Right now I’m reading a really good book called The (Don’t have) To Do List by Anthony Delaney. It’s all about the things you no longer have to do if you’re a Christian. Like: you don’t have to please everyone, you don’t have to be afraid. I highly recommend it. Here is an extract from the chapter called I Don’t Have To Be Fearful Over Finances:
Many people say that ‘money is the root of all evil’. Look again:
For the love of money is a root of all kinds of evil. (1 Timothy 6:10)
The Bible says money is neither good nor bad, God sees it as a minor thing. Jesus called it a small thing. What you do with the small thing is the big thing.
Think about what’s in your pocket or your purse right now. You can’t determine where the money in your hands has come from. It could have been in a very rich man’s wallet. It could have been someone’s last bit of change. It could have been stolen, or funded a crime. You don’t know its history, but now you have the power and responsibility to decide its future.
Most people would be shocked to discover that Jesus talked more about money than heaven or hell. In fact he said that what you do with your money would be the acid test of your faith! So, is it genuine – or counterfeit?
What will you use it for? How much have you wasted so far? Will you spend it on yourself, give it away or put it in a bank?
Faithful administration vs. frantic acquisition
There’s no such thing as a self-made man. Everything you have came to you because God gives it.
The earth is the Lord’s and everything in it. (Psalm 24:1)
That means nothing truly belongs to us, it actually belongs to God, and he’s watching how we handle it. We think of wages as what we’ve earned. On the contrary, whenever we receive money and material things, we’re not getting what we deserve (otherwise poor beggars in poverty right now are just getting what they deserve aren’t they?)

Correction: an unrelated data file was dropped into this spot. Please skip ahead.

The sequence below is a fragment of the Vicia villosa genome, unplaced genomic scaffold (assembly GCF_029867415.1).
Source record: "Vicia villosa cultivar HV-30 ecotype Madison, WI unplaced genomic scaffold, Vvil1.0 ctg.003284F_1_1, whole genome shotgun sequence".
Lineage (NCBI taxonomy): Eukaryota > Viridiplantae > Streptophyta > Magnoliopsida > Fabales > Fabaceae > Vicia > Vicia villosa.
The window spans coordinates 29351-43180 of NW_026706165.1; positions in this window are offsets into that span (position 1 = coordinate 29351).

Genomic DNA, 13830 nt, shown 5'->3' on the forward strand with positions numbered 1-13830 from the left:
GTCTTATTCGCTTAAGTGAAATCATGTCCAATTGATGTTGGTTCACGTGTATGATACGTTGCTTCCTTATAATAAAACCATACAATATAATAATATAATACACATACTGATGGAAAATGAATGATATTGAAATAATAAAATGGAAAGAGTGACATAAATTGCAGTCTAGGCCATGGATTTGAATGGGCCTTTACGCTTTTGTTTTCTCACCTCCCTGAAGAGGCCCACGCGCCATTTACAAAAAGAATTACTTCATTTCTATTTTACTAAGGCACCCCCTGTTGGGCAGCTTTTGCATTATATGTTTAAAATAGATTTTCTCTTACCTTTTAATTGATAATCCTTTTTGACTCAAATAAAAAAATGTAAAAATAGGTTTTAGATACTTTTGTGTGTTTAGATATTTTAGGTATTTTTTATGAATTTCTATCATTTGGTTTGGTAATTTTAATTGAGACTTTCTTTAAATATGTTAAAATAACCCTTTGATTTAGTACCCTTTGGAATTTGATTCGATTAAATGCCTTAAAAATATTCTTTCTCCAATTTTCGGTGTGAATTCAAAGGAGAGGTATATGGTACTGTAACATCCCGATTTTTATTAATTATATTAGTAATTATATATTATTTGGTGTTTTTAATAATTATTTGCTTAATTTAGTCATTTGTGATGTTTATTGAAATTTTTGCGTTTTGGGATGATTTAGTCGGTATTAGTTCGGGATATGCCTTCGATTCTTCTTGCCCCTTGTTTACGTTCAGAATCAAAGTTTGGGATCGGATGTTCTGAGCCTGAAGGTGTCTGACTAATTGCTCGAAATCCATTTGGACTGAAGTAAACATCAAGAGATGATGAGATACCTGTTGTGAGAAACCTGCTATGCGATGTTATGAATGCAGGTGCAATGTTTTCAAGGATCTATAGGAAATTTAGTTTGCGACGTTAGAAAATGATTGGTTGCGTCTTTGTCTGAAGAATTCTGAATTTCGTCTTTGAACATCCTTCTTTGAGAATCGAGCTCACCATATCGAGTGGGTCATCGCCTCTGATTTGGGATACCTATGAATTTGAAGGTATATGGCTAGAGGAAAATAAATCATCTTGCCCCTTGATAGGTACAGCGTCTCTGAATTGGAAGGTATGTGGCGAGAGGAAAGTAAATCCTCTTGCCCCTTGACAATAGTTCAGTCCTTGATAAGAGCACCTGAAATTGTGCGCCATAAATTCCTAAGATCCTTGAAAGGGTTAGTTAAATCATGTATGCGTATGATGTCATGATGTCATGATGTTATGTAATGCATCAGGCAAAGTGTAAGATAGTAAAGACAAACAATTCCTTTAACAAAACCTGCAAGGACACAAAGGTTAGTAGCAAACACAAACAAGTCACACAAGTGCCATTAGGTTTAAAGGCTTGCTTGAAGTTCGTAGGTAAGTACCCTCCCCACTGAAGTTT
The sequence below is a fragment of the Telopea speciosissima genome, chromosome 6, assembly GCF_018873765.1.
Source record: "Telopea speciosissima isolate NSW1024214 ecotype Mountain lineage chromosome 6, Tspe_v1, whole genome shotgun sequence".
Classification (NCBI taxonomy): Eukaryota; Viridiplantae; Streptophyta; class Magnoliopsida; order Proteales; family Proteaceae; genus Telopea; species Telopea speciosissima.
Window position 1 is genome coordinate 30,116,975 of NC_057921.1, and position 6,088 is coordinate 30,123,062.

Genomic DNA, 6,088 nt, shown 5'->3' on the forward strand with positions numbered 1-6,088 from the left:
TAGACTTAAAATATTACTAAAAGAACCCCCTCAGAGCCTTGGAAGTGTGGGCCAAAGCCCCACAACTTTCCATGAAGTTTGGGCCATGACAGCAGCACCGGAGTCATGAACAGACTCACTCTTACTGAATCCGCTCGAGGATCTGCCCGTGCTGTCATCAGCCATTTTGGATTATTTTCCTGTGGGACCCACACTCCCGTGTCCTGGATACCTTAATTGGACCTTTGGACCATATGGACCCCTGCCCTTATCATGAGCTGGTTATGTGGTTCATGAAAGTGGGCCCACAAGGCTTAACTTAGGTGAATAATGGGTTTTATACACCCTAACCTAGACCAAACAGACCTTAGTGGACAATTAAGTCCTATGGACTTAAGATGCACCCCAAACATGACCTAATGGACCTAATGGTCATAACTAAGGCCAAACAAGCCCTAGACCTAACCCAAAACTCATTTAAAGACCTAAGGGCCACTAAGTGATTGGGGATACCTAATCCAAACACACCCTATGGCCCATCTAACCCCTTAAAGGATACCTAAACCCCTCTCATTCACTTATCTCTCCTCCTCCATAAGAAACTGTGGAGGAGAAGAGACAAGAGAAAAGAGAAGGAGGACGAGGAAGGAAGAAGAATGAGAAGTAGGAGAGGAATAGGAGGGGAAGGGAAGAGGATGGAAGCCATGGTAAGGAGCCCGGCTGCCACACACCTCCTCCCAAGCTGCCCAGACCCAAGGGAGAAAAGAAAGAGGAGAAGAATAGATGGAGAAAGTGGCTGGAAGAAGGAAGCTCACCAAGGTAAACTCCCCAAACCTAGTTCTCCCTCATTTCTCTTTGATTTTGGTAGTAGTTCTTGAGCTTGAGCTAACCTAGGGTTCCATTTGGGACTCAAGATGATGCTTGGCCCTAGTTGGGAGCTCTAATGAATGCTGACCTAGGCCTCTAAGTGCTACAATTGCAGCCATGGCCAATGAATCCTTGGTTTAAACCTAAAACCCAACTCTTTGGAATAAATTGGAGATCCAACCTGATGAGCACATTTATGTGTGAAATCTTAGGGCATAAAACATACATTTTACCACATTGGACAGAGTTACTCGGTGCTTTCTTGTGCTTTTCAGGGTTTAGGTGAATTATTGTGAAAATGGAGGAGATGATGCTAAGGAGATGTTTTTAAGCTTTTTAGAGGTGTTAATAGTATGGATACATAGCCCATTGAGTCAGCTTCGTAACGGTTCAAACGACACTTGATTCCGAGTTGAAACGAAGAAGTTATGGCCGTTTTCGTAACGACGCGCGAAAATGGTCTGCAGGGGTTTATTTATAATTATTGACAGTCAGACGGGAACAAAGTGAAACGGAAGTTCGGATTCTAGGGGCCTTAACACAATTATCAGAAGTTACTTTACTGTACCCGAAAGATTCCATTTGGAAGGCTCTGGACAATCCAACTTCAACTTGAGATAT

The truth is we should cultivate the attitude of gratitude. We are recipients of the grace of God. According to many passages, including for example the parable of the talents in Matthew 25, we’re like managers of a trust fund and will be held to account for what we’ve been given. There’ll be no money in heaven, and the streets are paved with gold. Right now God gives us time, talents and treasure to teach us and test us. The key attitude to it should be faithful administration rather than frantic acquisition. Ultimately God wants you to care more about giving than getting.
God especially uses money to teach us to be generous like him. I read in the paper the other day that the average teenager in the West will easily have a million pounds go through his or her hands before they retire. An awful lot of money comes to many of us, if we added it up over a lifetime – and how many of us when we are eventually called to account by God will shake our heads in disbelief that we squandered an incredible amount?
The problem is money doesn’t pass through our hands does it? Instead it gets stuck in our grubby mitts, or doesn’t get passed on the way he’d want it to.
[The (Don’t have) To Do List by Anthony Delaney pp.76-77]
Ann Marie Thomas is the author of four medieval history books, a surprisingly cheerful poetry collection about her 2010 stroke, and the science fiction series Flight of the Kestrel. Book one, Intruders, is out now. Find out more at www.annmariethomas.me.uk